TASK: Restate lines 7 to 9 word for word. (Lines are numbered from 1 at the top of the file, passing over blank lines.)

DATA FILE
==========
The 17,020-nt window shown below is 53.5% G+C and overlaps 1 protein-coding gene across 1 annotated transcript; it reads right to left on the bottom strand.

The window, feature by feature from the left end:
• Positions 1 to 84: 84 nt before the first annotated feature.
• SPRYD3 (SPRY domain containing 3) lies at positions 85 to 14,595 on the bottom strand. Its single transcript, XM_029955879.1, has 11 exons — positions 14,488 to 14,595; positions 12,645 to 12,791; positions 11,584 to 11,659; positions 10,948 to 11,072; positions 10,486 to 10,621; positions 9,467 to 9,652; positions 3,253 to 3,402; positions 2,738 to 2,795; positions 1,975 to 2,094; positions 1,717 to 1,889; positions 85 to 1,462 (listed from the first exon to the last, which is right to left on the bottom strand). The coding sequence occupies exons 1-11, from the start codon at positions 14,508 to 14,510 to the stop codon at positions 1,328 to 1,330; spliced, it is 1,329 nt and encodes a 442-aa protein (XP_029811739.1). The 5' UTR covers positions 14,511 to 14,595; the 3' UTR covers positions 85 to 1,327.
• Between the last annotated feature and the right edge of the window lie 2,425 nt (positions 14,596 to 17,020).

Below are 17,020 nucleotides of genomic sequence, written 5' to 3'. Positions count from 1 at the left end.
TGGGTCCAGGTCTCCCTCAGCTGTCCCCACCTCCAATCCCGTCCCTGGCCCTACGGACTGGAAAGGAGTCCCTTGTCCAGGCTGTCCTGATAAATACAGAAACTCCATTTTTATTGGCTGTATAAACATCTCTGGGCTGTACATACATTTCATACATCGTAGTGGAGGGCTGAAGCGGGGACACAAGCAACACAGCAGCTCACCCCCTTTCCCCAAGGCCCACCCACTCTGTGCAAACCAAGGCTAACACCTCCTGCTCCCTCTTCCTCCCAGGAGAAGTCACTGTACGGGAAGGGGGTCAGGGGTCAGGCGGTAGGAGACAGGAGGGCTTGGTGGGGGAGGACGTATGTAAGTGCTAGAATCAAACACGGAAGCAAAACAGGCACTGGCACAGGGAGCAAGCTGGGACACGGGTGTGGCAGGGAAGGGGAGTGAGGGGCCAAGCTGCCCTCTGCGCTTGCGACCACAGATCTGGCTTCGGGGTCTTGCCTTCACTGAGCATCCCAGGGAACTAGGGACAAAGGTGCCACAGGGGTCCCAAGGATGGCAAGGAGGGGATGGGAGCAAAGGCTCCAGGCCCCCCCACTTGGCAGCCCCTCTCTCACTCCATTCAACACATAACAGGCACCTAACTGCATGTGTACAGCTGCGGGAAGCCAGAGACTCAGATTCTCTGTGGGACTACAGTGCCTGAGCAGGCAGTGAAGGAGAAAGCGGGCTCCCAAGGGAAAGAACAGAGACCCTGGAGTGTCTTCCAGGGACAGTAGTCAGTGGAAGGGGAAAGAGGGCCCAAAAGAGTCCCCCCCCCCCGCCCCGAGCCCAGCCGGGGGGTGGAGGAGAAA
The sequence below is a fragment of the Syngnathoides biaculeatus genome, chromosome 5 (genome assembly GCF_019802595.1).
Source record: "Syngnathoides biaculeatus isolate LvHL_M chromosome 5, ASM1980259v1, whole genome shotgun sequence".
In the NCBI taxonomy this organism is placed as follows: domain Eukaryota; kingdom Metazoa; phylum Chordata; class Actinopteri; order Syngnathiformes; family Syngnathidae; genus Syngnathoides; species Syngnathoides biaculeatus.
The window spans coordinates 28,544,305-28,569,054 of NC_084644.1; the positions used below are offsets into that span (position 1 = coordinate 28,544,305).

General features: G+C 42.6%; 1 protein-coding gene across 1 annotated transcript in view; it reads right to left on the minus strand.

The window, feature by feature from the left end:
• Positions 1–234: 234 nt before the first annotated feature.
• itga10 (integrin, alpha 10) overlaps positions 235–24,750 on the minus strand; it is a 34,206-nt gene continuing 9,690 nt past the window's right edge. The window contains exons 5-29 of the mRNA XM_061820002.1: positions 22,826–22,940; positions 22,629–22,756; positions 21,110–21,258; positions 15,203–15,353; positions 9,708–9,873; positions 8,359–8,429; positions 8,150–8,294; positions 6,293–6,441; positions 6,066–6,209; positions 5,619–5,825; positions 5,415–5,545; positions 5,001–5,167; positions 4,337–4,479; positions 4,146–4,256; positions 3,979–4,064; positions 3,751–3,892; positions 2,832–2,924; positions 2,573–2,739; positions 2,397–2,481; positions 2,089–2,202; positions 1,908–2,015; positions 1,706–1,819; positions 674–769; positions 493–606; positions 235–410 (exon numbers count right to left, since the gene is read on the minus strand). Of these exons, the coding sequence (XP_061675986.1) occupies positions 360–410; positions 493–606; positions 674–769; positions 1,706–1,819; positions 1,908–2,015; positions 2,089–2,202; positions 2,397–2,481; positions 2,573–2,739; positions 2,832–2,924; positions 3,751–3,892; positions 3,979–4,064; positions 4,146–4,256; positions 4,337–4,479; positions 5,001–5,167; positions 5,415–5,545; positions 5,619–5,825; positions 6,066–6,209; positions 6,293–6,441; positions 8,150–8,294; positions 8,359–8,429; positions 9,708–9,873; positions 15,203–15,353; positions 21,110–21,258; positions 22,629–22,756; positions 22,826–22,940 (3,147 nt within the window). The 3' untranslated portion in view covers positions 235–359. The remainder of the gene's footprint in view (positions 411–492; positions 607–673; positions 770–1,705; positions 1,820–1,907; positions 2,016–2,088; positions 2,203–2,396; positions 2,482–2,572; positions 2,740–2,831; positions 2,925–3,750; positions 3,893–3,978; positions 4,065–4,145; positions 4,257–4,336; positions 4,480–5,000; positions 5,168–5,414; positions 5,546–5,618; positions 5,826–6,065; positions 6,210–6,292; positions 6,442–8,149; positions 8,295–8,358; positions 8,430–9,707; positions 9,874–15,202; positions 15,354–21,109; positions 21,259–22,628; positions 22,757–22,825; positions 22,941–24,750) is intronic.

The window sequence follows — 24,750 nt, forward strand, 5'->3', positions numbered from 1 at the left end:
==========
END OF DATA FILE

TGGGTCCAGGTCTCCCTCAGCTGTCCCCACCTCCAATCCCGTCCCTGGCCCTACGGACTGGAAAGGAGTCCCTTGTCCAGGCTGTCCTGATAAATACAGAAACTCCATTTTTATTGGCTGTATAAACATCTCTGGGCTGTACATACATTTCATACATCGTAGTGGAGGGCTGAAGCGGGGACACAAGCAACACAGCAGCTCACCCCCTTTCCCCAAGGCCCACCCACTCTGTGCAAACCAAGGCTAACACCTCCTGCTCCCTCTTCCTCCCAGGAGAAGTCACTGTACGGGAAGGGGGTCAGGGGTCAGGCGGTAGGAGACAGGAGGGCTTGGTGGGGGAGGACGTATGTAAGTGCTAGAATCAAACACGGAAGCAAAACAGGCACTGGCACAGGGAGCAAGCTGGGACACGGGTGTGGCAGGGAAGGGGAGTGAGGGGCCAAGCTGCCCTCTGCGCTTGCGACCACAGATCTGGCTTCGGGGTCTTGCCTTCACTGAGCATCCCAGGGAACTAGGGACAAAGGTGCCACAGGGGTCCCAAGGATGGCAAGGAGGGGATGGGAGCAAAGGCTCCAGGCCCCCCCACTTGGCAGCCCCTCTCTCACTCCATTCAACACATAACAGGCACCTAACTGCATGTGTACAGCTGCGGGAAGCCAGAGACTCAGATTCTCTGTGGGACTACAGTGCCTGAGCAGGCAGTGAAGGAGAAAGCGGGCTCCCAAGGGAAAGAACAGAGACCCTGGAGTGTCTTCCAGGGACAGTAGTCAGTGGAAGGGGAAAGAGGGCCCAAAAGAGTCCCCCCCCCCCGCCCCGAGCCCAGCCGGGGGGTGGAGGAGAAA
The sequence below is a fragment of the Syngnathoides biaculeatus genome, chromosome 5 (genome assembly GCF_019802595.1).
Source record: "Syngnathoides biaculeatus isolate LvHL_M chromosome 5, ASM1980259v1, whole genome shotgun sequence".